On his TransylvanianDutch blog, John Newmark defines an amanuensis as “a person employed to write out what another dictates or to copy what has been written by another.” For more information about this daily blogging prompt, see John’s post Amanuensis – Why?.
I have amassed quite a collection of scans of handwritten documents related to my ancestors—primarily marriage records, deeds, and wills. As I have been transcribing these documents, it occurred to me that most of these documents were not actually written by my ancestors, but rather dictated to someone else, and then transcribed by a clerk into official records.
This morning I decided that I would transcribe some Spurlock deeds; the first image I pulled up contained two deeds to which M.D.L. Spurlock was a party. M.D.L. was my great-granduncle, second son of Ransom Spurlock, my 2nd great-grandfather. In fact all three of the deeds recorded on that one page were for the same piece of property which was described as "The North East Quarter of the North West Quarter of Section Eighteen 18, in Township Nineteen 19 Range 5 Five West, containing Forty Acres more or less." Here is the image of Book L, Page 319, Claiborne Parish, Louisiana, Conveyance Records:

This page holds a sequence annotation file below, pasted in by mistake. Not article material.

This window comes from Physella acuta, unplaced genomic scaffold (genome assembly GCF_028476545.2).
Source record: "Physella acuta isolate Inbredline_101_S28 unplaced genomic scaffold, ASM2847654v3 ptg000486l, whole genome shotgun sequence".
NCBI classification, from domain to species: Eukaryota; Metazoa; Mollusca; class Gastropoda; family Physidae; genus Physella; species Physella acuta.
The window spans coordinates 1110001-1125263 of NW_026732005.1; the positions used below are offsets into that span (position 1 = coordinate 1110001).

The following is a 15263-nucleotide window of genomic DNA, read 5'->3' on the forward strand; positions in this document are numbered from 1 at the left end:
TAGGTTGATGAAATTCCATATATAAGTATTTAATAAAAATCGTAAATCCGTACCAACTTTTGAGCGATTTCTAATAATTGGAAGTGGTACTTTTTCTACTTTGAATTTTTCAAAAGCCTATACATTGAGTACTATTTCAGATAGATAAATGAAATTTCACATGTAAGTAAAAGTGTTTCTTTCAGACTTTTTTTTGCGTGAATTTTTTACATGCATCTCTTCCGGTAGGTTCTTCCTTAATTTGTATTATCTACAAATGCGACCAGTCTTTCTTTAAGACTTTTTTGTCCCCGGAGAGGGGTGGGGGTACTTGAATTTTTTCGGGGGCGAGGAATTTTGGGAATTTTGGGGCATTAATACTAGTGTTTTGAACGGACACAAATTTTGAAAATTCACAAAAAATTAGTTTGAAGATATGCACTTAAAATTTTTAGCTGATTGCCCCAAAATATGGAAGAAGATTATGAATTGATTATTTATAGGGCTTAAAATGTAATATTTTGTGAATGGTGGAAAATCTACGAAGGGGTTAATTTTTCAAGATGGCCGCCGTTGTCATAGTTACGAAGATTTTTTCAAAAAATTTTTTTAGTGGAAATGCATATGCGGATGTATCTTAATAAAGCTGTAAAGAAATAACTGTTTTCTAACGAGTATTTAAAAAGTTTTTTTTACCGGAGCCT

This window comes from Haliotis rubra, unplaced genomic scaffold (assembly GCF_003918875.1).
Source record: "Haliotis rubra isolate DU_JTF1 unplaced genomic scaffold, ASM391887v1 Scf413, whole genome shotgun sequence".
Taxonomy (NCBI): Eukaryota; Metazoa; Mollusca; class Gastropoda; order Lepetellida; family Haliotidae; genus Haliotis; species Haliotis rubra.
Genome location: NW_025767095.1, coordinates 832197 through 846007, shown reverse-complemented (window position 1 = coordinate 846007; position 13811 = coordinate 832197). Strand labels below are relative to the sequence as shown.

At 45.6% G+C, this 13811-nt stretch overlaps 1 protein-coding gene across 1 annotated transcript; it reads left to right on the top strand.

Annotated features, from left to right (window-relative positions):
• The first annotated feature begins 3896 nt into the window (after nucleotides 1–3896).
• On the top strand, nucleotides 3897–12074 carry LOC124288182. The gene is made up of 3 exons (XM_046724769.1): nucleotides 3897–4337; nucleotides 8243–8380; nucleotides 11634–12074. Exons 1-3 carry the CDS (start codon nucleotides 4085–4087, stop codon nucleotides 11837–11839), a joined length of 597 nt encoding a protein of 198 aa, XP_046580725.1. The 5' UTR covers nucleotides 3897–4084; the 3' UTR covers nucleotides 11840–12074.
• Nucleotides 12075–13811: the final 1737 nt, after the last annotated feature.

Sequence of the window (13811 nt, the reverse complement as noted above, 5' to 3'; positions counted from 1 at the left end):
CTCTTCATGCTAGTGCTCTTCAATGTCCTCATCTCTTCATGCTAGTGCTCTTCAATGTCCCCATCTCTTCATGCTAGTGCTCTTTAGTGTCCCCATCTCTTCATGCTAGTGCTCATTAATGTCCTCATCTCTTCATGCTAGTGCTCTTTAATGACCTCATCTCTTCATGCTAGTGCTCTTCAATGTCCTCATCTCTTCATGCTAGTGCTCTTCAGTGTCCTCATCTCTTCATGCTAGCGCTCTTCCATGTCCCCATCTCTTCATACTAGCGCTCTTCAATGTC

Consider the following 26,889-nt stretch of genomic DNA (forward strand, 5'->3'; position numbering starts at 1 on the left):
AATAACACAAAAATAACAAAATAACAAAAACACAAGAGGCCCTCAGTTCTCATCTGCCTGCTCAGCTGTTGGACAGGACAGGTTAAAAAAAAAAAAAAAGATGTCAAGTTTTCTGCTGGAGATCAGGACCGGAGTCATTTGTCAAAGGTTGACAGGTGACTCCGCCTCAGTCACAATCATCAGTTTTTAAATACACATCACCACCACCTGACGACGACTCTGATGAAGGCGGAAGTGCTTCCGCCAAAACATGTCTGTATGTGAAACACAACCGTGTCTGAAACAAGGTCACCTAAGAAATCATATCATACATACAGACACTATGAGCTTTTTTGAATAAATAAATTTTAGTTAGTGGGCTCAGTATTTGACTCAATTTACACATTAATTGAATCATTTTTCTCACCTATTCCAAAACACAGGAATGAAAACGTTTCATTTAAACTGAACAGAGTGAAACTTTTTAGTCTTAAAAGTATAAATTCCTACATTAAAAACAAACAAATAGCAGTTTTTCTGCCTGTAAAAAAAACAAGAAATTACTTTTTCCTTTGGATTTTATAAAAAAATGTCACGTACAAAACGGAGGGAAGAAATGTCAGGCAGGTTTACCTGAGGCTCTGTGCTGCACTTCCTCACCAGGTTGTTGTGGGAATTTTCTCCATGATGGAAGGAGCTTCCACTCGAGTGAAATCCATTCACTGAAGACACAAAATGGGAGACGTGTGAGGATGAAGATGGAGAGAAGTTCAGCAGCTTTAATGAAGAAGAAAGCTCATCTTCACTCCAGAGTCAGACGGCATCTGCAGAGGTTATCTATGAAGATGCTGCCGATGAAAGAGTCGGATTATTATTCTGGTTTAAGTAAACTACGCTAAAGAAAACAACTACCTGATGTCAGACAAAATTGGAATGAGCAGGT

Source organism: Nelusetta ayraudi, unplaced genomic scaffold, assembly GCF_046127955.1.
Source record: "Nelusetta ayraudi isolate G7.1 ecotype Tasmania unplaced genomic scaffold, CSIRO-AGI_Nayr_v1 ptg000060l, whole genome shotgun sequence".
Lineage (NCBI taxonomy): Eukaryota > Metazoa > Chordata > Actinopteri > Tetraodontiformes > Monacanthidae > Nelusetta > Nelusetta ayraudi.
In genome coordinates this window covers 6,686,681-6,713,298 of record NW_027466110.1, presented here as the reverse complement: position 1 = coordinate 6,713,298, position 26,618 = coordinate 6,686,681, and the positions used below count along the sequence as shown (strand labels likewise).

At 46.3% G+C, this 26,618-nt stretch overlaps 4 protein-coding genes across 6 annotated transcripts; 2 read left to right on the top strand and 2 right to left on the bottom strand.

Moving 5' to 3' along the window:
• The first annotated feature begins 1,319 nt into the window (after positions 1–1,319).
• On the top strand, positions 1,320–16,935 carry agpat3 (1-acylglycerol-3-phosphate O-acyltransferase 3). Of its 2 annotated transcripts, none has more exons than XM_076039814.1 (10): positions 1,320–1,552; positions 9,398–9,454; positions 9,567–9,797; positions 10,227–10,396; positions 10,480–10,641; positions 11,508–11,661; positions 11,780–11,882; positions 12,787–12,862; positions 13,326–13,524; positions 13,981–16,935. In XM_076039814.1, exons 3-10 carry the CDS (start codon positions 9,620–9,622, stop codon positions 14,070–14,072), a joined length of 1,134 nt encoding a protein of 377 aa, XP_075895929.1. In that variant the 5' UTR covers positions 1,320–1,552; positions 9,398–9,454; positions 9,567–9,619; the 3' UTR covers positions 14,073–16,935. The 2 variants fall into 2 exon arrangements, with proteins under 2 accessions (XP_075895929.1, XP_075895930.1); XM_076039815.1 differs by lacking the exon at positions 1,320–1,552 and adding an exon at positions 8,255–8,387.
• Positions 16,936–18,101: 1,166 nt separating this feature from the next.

Source: Claiborne Parish, Louisiana, Conveyance Records, L: 319; FHL microfilm 265,982.
The first full transaction on the page is the deed by which 40 acres of land is conveyed by M.D.L. Spurlock to George Haburn in August 1875:
The third deed on the page is one in which George Haburn sold the 40 acres he purchased from M.D.L. Spurlock to Henry Nash Thompson in July 1876! I didn't copy the next page from the record book, but I suspect that there may be have been some additional documents recorded all related to this same piece of property. It appears that none of the earlier transactions had been recorded and all were being done at the same time to show that the last person selling it had clear title.
© 2012 Denise Spurlock